Khaleesi's wardrobe this current season is all about the ethereal greek-goddess look. Most of the female leads on the show are covered in thick embroidered floor-length gowns in long trumpet sleeves showing very little skin. Khaleesi on the other hand, wears draped, flowy, sheer gowns with chunky necklaces or bracelets that rest halfway up her arms, often in gold or leather. After all, she is the mother of dragons. In the previous season when Khaleesi is married to Targaryen leader, Khal Drogo, her wardrobe consisted of the traditional Targaryen attire. She wore torn hides and leather in various shades of earth and sand covering only what needed to be covered on her body. A drastic change in her costume choice is noticeable once she leaves the tribe after the death of Drogo and becomes the mother of dragons.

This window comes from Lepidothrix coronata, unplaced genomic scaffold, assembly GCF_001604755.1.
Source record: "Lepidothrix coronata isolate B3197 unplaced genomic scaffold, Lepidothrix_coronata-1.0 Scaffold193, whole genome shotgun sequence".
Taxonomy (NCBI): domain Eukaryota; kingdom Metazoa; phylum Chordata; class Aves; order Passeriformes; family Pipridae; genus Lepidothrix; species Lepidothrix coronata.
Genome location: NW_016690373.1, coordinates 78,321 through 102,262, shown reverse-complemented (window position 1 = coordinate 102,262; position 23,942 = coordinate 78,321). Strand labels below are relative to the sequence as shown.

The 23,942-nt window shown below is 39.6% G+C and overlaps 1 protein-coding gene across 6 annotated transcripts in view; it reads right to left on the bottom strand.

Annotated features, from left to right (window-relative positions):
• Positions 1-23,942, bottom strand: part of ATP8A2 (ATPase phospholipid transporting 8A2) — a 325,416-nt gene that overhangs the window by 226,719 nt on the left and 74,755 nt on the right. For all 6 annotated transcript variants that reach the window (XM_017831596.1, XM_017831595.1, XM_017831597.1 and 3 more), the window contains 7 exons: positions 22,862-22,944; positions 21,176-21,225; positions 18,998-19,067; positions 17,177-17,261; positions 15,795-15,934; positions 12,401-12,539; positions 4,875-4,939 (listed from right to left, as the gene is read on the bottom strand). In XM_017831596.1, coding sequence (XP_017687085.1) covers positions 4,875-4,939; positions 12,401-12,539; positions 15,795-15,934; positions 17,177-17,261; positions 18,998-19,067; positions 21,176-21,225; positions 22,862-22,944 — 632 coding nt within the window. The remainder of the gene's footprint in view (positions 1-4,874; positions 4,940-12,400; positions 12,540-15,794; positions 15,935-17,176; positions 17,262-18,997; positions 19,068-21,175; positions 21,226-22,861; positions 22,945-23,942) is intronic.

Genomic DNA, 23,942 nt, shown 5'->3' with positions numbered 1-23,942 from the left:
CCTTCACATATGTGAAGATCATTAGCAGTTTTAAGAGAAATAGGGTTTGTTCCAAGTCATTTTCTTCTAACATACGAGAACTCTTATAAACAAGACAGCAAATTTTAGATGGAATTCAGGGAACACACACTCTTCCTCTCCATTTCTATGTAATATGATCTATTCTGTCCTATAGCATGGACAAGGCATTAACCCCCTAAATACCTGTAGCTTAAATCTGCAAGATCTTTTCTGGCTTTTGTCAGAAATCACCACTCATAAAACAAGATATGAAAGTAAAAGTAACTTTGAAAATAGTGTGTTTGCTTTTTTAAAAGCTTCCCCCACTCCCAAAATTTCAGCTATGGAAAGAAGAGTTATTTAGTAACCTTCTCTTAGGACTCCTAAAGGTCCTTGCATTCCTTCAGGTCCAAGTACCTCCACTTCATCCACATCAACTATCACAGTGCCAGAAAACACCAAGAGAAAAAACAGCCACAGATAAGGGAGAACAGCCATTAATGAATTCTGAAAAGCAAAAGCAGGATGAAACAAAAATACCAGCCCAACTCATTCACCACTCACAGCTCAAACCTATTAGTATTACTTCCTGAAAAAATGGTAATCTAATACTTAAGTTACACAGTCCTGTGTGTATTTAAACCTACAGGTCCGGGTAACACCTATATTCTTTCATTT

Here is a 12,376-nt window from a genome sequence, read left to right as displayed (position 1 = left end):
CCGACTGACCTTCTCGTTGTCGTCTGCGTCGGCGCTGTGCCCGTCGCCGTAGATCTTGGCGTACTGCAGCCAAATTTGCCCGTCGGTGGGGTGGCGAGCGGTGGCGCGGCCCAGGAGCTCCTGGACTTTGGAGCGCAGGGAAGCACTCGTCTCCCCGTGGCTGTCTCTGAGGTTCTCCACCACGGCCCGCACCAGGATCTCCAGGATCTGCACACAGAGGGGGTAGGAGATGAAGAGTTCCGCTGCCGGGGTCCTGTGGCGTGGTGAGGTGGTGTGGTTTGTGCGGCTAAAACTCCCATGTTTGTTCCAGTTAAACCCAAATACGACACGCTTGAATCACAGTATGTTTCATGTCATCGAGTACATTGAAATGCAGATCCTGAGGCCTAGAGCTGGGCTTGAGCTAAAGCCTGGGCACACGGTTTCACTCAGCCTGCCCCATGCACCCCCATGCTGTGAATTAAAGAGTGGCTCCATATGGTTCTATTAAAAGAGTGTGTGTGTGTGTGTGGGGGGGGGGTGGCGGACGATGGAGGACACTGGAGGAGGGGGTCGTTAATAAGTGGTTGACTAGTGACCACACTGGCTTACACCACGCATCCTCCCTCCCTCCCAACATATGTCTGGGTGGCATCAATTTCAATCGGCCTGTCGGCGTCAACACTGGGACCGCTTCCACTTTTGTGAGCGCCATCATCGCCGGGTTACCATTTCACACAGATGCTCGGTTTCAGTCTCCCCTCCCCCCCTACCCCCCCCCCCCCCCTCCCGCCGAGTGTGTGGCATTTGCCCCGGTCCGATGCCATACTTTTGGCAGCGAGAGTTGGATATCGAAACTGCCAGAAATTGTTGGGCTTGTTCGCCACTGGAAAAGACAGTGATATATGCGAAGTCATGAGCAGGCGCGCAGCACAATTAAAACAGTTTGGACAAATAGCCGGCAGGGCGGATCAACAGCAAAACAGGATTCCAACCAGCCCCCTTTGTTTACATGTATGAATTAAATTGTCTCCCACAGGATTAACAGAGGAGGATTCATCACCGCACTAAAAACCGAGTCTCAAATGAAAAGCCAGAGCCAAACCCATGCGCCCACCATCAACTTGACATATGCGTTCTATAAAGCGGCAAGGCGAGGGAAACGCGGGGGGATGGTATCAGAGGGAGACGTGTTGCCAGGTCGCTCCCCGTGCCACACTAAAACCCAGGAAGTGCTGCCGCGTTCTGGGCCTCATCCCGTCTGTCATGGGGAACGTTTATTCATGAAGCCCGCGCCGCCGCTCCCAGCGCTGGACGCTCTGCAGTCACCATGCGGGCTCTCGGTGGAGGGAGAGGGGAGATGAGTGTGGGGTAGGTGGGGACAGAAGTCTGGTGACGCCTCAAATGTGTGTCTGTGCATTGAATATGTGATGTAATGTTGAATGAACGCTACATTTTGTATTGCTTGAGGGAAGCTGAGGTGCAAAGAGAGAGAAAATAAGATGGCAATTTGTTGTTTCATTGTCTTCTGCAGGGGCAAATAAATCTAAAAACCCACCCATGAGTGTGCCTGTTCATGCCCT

Monday, May 13, 2013

"MAD" for the 60's

Let’s talk “MAD MEN”.
(classic Dior look)